Meet our scholars!

The African American Library at the Gregory School partnered with Rice University's Center for Engaged Learning and Collaborative Learning (CERCL) to launch its Scholar-in-Residence program. CERCL was formerly known as Houston Enriches Rice Education and is now part of Rice University's Kinder Institute for Urban Research.

CERCL is defined as a "curricular and research initiative that uses innovative research, engaged pedagogy and other approaches to promote and advance creative models and practices of leadership benefiting new generations of leaders" (Accessed from https://kinder.rice.edu/cercl/). 

Founded by Dr. Anthony Pinn, the Agnes Cullen Arnold Professor of Humanities, CERCL works to strengthen connections between the university and the greater Houston community. Gregory School's Scholars-in-Residence program assists fellows whose research can benefit from extended access to Gregory School's archives and other HPL resources. For more information visit http://cercl.rice.edu/Scholars-in-Residence/

Dr. Jesse Esparza          

The 2016 Gregory School Scholar in Residence fellows are Dr. Jesus Jesse Esparza and David Ponton, III.  Dr. Jesus Jesse Esparza is a Visiting Assistant Professor of History at Texas Southern University. He received his Ph.D. in 2008 in History from the University of Houston. His area of expertise is the history of Chicano/Latino education in the United States and is currently working on a manuscript entitled Race Schools: Latino, Asian, and Black Educational Autonomy and Activism in Texas, 1920-1980 that offers a comparative analysis of Latino, Asian, and African American-owned schools in Texas since the end of World War I through the post-civil rights era.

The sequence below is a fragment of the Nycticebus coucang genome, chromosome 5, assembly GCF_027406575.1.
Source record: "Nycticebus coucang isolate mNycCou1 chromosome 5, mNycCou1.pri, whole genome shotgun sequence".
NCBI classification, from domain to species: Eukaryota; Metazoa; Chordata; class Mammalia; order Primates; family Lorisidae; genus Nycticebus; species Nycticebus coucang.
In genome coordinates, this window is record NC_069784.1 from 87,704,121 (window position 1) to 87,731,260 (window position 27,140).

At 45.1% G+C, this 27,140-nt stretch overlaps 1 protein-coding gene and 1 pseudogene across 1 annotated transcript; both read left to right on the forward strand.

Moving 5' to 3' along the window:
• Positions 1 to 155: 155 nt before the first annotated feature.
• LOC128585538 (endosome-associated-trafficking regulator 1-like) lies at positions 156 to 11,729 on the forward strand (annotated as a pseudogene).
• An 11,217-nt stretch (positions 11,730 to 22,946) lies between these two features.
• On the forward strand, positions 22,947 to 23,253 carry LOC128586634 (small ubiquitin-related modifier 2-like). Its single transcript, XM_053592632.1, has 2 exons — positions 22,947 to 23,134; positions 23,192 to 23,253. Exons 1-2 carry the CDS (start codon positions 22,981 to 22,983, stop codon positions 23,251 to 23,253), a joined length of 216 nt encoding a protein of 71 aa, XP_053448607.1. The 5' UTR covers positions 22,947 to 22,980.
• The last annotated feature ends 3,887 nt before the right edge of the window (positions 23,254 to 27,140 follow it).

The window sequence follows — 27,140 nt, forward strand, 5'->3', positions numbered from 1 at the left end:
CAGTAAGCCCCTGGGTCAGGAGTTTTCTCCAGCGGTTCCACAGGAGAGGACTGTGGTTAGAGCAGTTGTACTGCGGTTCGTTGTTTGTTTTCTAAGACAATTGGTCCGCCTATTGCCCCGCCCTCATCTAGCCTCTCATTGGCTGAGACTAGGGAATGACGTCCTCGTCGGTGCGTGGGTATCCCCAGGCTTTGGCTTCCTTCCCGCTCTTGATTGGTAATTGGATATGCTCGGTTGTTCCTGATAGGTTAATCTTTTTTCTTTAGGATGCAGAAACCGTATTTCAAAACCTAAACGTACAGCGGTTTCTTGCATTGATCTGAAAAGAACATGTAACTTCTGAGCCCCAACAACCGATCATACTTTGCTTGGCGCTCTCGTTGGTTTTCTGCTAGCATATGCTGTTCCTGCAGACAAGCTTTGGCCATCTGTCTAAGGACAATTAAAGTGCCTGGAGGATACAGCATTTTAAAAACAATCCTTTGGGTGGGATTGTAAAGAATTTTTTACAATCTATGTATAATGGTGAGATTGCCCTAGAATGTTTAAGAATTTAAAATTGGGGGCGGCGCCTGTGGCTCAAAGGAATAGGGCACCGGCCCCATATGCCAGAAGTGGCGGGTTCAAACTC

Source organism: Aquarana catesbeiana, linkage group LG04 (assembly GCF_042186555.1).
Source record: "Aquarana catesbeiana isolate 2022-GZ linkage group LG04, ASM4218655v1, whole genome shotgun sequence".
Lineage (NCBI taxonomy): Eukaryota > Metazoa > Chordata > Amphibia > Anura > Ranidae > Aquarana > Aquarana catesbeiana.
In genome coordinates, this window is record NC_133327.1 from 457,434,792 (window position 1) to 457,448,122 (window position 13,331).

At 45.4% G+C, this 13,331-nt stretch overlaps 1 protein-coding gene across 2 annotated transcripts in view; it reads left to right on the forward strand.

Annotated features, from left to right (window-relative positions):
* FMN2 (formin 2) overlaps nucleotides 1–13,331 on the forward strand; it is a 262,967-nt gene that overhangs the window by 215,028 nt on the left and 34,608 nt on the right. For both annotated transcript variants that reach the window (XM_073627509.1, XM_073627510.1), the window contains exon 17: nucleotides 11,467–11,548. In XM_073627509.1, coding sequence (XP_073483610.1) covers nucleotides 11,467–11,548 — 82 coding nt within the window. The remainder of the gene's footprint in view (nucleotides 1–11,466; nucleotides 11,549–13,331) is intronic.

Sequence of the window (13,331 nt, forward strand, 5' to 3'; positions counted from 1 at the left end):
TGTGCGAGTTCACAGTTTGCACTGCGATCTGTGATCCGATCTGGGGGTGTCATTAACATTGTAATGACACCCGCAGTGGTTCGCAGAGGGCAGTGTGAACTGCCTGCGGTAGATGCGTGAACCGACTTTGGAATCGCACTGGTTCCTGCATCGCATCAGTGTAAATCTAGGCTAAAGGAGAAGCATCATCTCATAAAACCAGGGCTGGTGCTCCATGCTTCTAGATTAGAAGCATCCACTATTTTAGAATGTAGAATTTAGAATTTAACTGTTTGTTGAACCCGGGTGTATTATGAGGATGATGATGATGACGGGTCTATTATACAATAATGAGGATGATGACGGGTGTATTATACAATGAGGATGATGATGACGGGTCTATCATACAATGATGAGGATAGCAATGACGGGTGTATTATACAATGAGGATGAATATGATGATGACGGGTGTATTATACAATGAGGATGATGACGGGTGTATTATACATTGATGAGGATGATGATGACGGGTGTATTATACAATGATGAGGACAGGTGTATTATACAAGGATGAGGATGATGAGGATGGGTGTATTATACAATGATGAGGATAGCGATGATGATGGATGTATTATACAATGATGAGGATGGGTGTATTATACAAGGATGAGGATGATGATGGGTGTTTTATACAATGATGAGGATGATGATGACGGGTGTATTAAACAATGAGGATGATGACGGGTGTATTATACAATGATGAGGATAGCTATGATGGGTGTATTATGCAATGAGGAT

David Ponton, III

David Ponton, III is a doctoral candidate in the Department of History at Rice University. He earned his BA in Religion from Princeton University, where he also received certification in African American Studies and secondary social studies education. His current research focuses on residential segregation, Cold War-era transformations of race and racism, and the criminalization of space in mid-twentieth century Houston. 

Billy Glasco Jr.
Lead Archivist, Gregory School

 

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